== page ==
The extremely cold air above the Arctic in winter is typically corralled by the polar vortex jet stream. But there is mounting evidence that the rapid warming of the Arctic is making for a more wavy jet stream, with waves that move more slowly across the globe. When the jet stream gets wavy, cold Arctic air “falls” down into lower latitudes — sometimes into the U.S. Thee link between a slow, wavy jet-stream and extreme U.S. weather is well-established.
We may see more unusual polar vortex behavior in the future.
The Arctic is warming twice to three times as fast as the global rate due to the unique features in the Arctic climate system—a phenomenon known as Arctic amplification. The rapid rise in Arctic temperatures relative to the slower warming elsewhere may be leading to a more meandering jet stream. A warmer Arctic may be causing wintertime weather to get "stuck" more often, with cold air diving south and warm air heading north.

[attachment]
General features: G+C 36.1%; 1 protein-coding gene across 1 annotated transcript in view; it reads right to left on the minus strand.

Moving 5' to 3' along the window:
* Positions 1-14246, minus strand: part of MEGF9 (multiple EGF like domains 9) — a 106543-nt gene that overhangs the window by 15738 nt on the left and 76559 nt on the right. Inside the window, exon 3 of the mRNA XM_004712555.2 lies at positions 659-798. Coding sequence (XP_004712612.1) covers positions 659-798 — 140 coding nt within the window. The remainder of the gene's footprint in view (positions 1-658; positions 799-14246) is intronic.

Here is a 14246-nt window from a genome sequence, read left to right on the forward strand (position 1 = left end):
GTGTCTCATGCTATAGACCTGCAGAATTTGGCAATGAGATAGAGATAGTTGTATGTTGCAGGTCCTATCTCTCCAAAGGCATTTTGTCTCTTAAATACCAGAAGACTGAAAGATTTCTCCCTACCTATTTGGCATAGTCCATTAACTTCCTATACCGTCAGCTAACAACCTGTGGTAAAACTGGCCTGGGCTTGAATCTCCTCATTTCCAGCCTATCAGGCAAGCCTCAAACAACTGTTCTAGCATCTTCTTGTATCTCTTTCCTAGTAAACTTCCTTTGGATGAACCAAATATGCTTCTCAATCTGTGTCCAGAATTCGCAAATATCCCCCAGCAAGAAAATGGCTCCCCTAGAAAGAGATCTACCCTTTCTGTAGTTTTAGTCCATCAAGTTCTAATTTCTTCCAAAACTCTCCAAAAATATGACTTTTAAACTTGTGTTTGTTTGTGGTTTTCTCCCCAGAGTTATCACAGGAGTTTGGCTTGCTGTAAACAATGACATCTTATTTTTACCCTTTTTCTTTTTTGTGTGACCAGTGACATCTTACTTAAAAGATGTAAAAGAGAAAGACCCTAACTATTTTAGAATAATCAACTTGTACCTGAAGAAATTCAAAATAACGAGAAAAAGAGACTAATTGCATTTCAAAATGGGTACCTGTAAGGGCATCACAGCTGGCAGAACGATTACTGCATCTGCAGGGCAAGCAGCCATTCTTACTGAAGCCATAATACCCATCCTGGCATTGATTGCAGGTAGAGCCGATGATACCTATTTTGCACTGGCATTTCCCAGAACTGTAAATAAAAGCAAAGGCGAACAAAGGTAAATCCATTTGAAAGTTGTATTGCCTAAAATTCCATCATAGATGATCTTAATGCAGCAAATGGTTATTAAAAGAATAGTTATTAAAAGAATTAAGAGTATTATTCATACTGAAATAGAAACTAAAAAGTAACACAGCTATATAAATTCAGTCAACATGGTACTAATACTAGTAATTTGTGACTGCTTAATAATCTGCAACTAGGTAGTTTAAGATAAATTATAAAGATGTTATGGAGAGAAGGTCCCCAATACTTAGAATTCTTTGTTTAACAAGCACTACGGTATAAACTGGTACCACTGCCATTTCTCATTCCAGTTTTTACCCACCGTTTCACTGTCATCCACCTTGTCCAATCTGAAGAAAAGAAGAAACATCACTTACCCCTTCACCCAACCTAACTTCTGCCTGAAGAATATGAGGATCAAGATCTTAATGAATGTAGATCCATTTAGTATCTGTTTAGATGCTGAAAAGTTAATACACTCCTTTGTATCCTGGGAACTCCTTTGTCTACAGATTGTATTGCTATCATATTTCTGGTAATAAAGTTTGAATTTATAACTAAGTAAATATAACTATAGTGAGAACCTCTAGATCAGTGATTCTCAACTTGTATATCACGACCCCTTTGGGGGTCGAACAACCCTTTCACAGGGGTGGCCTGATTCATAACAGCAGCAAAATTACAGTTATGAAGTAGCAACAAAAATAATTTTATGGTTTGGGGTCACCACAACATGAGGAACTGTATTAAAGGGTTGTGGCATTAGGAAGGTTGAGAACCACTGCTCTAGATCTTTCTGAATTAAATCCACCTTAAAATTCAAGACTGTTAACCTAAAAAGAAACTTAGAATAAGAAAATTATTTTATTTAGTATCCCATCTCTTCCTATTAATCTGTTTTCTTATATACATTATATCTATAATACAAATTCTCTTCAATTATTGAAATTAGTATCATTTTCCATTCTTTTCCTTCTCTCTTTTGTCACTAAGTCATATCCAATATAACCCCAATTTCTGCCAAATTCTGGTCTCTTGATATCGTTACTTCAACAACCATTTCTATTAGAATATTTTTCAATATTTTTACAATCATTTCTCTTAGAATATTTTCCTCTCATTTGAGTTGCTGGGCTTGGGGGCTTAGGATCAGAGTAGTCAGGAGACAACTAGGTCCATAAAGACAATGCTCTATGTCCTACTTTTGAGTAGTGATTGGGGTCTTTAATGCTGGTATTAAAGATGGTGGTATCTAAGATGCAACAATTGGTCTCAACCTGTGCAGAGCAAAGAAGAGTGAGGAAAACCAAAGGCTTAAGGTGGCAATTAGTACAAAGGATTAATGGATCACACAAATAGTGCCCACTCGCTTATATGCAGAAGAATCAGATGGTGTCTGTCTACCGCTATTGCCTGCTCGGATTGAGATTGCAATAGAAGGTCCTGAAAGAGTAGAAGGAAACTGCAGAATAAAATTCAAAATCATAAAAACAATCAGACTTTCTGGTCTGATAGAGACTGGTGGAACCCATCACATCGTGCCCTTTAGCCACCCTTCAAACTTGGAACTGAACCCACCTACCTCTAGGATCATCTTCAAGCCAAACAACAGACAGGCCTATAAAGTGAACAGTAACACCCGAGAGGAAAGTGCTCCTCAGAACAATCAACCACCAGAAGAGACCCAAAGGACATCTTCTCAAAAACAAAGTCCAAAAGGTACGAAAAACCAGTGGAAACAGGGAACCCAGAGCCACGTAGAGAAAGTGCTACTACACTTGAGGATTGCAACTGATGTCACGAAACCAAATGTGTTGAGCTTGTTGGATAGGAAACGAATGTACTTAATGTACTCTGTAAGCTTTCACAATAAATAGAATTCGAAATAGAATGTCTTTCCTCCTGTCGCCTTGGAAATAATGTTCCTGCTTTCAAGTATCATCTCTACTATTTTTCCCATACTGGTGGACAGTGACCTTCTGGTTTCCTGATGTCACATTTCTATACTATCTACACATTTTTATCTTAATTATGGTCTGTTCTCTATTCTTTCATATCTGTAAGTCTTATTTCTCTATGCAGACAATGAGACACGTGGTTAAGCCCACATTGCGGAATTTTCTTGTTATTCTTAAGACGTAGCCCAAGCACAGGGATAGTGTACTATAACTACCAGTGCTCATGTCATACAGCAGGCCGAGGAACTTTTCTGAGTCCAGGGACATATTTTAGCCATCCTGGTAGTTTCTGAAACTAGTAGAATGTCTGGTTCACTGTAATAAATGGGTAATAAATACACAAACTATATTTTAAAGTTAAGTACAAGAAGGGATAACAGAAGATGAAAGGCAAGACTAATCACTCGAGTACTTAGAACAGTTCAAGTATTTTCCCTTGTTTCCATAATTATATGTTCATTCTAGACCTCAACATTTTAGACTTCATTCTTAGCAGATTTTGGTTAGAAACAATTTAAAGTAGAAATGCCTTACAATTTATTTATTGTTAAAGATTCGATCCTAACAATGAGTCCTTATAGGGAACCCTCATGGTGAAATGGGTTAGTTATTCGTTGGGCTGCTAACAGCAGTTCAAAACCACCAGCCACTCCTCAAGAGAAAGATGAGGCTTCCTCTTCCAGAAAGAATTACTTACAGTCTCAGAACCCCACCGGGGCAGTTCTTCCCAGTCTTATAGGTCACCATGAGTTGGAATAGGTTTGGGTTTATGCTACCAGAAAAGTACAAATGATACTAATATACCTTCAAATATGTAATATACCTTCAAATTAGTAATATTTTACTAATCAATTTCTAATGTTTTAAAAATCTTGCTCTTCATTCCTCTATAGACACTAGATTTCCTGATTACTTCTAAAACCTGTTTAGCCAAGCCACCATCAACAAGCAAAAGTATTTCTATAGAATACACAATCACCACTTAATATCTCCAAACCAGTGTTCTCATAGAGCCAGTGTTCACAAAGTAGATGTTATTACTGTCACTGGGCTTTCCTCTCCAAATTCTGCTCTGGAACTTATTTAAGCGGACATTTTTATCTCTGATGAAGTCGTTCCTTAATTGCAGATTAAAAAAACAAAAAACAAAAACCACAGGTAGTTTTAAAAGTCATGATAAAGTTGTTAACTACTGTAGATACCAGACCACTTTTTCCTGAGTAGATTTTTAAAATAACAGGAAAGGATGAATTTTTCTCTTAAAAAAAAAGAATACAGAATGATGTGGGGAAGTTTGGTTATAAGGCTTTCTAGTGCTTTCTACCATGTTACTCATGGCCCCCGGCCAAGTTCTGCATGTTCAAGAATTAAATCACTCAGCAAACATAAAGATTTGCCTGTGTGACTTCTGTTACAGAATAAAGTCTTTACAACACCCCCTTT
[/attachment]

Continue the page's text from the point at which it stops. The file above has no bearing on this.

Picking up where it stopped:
Climate signal #1: Arctic amplification
The Arctic has warmed about twice as fast as the rest of the world. In some places, winter temperatures are as much as 7°F, or almost 4°C warmer than they were just 50 years ago.
Arctic warming affects weather patterns in the mid-latitudes, where most people live. That's because of the jet stream—a narrow band of strong winds high up in the atmosphere that pushes weather systems along. The jet stream is powered by the temperature difference between the Arctic and the mid-latitudes, and this difference is shrinking as the Arctic warms. Scientists suspect this may be making the jet stream slow down and meander, rather than speeding around the planet as it usually does.
Models report that cold weather Arctic invasions into the eastern US grow more intense in a warming world—a phenomenon of climate disruption sometimes popularly referred to as "global weirding."